“One is dealing with a diffused and capillary emission, fundamentally non-hierarchical, in which alternative emitters and marginal political actors attempt to produce newsworthy events, looking to attract the public’s attention, be it specialized as of journalists or of the curious or interested. Its use as a source has turned the internet into a new field of political dispute.” Literally speaking. The secretary of international relations of the PT (Workers’ Party), Valter Pomar, recently released divulged a text to the party’s militants, inviting them to “accompany the sites, blogs and relationship communities providing information”, in order to, in his words, “combat the ‘dirty war’ that will occur on the internet during this election”. Even at that, marketing experts and politicians are as yet not unanimous in their evaluation of the growing importance of the internet as a source of political decision.

There are, however, many examples, here and abroad, that can change this picture. “The internet reaches a ‘Belgium’ of internauters and builds the motor of the dissemination of opinions in Brazilian society and what happens by way of the capacity of this segment to influence the agenda and the focuses that the major media, above all the TV, print on the base. The ‘Battle of the Belgium’ on the internet is going to define the election this year”, evaluates the sociologist Antônio Lavareda. In the United States and Europe, battles of this type have already caused important loses. In 2002, the Republican Senate leader, Trent Lott, made racist comments during a birthday party. The major media ignored the fact, accustomed to improper comments from the senator. The blogosphere, however, did not forgive him and denounced Lott on the internet in such a vigorous manner that, a week after the fateful birthday party, the press saw itself obliged to return to the theme and the Republican fell into disgrace. Last year the French Interior Minister, Nicolas Sarkozy, conceded an interview to the blog reporter Louis Le Meur, attacking immigrants. His words ran through the internet and were responsible for the wave of violence in the suburbs of Paris.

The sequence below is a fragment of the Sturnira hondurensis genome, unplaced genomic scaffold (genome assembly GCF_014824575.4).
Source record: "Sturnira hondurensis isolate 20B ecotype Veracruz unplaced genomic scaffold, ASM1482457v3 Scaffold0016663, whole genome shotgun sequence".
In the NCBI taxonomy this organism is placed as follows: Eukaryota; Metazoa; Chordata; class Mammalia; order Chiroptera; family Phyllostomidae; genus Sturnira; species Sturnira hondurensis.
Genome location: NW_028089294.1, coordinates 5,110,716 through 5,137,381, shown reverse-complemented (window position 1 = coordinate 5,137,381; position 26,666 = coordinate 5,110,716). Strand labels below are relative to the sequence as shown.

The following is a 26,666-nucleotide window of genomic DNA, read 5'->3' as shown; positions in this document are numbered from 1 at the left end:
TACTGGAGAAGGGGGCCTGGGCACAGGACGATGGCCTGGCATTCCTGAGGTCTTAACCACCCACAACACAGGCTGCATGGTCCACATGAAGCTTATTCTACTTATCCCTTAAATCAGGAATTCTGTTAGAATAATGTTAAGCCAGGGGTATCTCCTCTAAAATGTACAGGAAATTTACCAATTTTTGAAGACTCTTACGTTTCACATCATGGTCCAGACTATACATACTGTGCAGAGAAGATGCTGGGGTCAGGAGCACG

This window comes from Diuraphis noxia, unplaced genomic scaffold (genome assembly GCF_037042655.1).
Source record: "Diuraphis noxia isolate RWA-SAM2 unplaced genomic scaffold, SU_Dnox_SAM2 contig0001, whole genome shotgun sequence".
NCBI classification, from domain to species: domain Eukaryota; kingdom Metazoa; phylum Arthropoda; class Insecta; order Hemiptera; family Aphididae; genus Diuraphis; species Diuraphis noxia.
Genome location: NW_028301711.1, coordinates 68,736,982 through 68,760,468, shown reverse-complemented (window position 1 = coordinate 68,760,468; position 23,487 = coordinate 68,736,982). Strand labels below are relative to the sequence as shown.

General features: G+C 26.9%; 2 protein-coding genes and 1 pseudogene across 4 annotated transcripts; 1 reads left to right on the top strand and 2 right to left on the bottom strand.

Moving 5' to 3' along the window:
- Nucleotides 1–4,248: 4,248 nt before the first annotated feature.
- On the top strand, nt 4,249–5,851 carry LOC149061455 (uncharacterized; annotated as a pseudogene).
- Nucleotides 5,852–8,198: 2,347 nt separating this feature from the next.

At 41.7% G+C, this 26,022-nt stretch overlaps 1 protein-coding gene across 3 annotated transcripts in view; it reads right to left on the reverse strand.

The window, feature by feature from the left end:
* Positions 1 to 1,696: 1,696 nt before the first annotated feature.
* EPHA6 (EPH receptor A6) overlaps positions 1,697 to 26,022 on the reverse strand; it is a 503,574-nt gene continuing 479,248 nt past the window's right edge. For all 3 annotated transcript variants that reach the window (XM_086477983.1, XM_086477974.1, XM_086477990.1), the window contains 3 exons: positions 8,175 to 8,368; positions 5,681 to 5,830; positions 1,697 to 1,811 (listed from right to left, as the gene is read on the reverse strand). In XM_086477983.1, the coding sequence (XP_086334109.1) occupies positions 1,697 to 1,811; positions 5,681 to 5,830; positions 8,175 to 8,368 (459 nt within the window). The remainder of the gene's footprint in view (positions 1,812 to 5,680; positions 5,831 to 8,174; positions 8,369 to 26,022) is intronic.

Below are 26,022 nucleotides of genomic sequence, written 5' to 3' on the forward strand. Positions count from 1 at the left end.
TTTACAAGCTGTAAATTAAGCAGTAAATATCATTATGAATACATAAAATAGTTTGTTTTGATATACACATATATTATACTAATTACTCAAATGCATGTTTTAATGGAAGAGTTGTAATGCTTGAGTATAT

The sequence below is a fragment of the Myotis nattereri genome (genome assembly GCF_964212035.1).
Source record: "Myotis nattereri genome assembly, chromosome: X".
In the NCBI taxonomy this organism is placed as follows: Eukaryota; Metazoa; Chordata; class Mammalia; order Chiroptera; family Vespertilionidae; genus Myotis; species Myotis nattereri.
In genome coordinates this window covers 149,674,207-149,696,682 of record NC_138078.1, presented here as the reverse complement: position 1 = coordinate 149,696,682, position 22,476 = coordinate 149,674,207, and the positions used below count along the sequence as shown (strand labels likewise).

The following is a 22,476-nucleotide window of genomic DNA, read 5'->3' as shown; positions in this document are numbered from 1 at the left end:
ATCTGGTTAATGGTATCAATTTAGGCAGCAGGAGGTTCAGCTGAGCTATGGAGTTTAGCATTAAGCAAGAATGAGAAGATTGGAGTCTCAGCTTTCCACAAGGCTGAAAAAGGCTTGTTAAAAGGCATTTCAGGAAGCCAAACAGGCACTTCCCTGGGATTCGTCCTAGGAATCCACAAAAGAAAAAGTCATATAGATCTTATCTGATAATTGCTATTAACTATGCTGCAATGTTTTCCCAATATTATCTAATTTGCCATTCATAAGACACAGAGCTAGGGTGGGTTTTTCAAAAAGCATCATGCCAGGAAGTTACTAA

Compared to the major players of public life (interest groups, political committees, the media), the blogs, if one were to look at them closely, seem to have little power or even little visibility, even more in societies with a high index of digital exclusion. There may even exist a large number of them, but experience shows that only ‘an elite’ are the catalyst for information on the blogosphere. Even at that, who today can take the liberty of despising its role, fundamental, in the political forum, moving the political life of major nations?”, questions  Daniel Drezer, from the University of Chicago, author of, The power and politics of blogs. In Brazil these effects have a potential as yet unknown, but, most certainly, nothing despicable. “The Brazilians, after the major mobilizations for re-democratization in the decade of the 1980’s, have become disillusioned with politics, which to them seems as something distant to be left to the specialists”, says Alessandra Aldé. Even at that, the researcher believes, there is the necessity of justification, even for themselves, of their opinions about the political universe, that makes the Brazilians more attentive to the legitimizing speeches that simplify the complexity of politics.